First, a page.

Apple releases Safari 5.0.1, introduces Extensions Gallery

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Extensions fans, rejoice! On Wednesday, Apple released Safari 5.0.1, which officially enables Safari Extensions by default, and introduced the Safari Extensions Gallery. The gallery, located on a page on Apple’s site, allows users to search for extensions, browse by category, and install them with just one click if the user is running Safari 5.0.1.

Apple began soliciting submissions for the Extensions Gallery earlier this month. Based on Web technologies like HTML, JavaScript, and CSS, Extensions allow developers to bring new features and functionality to Apple’s Web browser. Safari Extensions were introduced in Safari 5, released early last month, but the feature was turned off by default, requiring users to choose to enable Extensions.

Apple’s gallery exists to showcase top Extensions in a variety of categories, such as social networking, productivity, and shopping, but third-party developers can continue to develop and distribute Extensions via their own Websites. However, Extensions downloaded from third-party Websites must be installed via the Finder, rather than by the one-click method that Apple’s gallery utilizes. Regardless of the source, all Extensions are required to be signed with a digital certificate and run in a sandboxed fashion that insures the user’s security.

Competing browsers such as Firefox and Chrome have had their own extensions features for some time, so Safari—which was initially released in 2003—is comparatively late to the party. But that doesn’t mean Apple isn’t throwing its weight firmly behind Safari Extensions, as evidenced by the top-notch partners it’s lined up, such as The New York Times, Major League Baseball, Amazon, and Twitter, whose Safari Extension is the first of its kind for the social networking site.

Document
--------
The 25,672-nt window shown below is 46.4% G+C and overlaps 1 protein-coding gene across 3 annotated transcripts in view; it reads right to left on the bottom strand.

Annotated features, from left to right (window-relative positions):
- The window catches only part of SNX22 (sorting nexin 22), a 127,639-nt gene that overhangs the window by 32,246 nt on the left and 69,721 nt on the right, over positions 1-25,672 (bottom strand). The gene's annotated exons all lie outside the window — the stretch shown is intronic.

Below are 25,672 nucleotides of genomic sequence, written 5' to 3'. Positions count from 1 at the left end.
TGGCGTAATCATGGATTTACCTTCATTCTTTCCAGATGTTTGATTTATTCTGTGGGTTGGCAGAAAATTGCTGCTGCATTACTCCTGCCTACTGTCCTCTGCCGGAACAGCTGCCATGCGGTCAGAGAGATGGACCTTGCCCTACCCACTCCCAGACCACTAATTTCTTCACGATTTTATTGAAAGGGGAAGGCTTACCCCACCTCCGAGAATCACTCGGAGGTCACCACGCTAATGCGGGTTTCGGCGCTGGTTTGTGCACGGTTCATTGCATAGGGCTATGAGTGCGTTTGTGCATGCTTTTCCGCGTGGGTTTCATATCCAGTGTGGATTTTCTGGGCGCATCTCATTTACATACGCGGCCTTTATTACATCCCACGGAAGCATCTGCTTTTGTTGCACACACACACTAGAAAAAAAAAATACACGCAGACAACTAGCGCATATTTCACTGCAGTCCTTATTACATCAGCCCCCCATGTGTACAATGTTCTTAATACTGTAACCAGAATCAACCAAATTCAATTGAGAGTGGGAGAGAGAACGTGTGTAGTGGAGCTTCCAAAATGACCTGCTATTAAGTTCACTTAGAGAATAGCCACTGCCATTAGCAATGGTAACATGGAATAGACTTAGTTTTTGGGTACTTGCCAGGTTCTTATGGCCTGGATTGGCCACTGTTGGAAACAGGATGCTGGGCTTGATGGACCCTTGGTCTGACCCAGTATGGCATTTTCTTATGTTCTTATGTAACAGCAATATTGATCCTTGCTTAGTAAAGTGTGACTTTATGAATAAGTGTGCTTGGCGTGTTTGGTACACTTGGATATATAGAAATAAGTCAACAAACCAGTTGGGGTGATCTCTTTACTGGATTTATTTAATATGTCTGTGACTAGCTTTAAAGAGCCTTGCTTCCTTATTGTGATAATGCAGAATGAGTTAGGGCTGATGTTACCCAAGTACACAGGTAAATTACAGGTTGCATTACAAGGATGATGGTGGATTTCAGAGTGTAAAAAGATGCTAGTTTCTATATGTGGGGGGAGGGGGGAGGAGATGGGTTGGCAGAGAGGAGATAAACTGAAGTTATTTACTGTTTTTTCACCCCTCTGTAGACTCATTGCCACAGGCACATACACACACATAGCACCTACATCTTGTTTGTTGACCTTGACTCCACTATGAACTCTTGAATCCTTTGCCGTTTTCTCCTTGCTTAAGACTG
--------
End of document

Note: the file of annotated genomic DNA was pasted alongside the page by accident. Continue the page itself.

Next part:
Besides enabling Extensions, Safari 5.0.1 includes a number of other bug fixes and features enhancements, such as more accurate top hit results in the address field, better stability when using the Safari Reader keyboard shortcut, a fix for an issue that prevent Safari from launching on Leopard systems with network home directories, a fix for a problem where DNS prefetching requests could overtax some routers, and resolution for a problem where VoiceOver would misidentify elements of Web pages.

In addition, Apple also included a handful of fixes related to specific sites, such as better stabliity when scrolling through MobileMe Webmail, improved multipage articles from Rolling Stone viewed in Safari Reader, a fix for an issue on 32-bit systems involving Google Wave and certain other Websites using JavaScript encryption, overlapping Flash content on Facebook and Crate and Barrel’s Website, and a problem printing boarding passes from American Airlines’s Website.

Finally, the update also includes a number of security patches, among them a fix for maliciously crafted RSS feeds, a handful of patchs for maliciously crafted Websites that could allow arbitrary code execution, and a fix for the AutoFill hack that was disclosed last week.

Safari 5.0.1 requires Mac OS X 10.5.8, 10.6.2, or 10.6.3; on the Windows side, you’ll need Windows XP, Vista, or Windows 7. The update is available from Apple’s support download site or via Software Update. Apple also released Safari 4.1.1, which brings many of the same fixes and security patches to users on Mac OS X 10.4.11.

Updated at 6:30PT with more information on Safari 5.0.1 and details on Extensions.

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